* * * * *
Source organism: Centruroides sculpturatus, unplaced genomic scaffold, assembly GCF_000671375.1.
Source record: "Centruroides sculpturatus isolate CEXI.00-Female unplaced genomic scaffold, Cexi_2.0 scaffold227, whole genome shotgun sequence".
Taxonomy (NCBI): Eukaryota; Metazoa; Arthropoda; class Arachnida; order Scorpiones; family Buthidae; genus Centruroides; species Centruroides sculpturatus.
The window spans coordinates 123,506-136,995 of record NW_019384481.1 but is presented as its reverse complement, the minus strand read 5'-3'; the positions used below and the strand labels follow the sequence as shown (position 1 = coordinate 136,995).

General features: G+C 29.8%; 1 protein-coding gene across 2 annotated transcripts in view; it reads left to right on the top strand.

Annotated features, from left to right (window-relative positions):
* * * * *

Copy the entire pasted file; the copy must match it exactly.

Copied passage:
Source organism: Centruroides sculpturatus, unplaced genomic scaffold, assembly GCF_000671375.1.
Source record: "Centruroides sculpturatus isolate CEXI.00-Female unplaced genomic scaffold, Cexi_2.0 scaffold227, whole genome shotgun sequence".
Taxonomy (NCBI): Eukaryota; Metazoa; Arthropoda; class Arachnida; order Scorpiones; family Buthidae; genus Centruroides; species Centruroides sculpturatus.
The window spans coordinates 123,506-136,995 of record NW_019384481.1 but is presented as its reverse complement, the minus strand read 5'-3'; the positions used below and the strand labels follow the sequence as shown (position 1 = coordinate 136,995).

General features: G+C 29.8%; 1 protein-coding gene across 2 annotated transcripts in view; it reads left to right on the top strand.

Annotated features, from left to right (window-relative positions):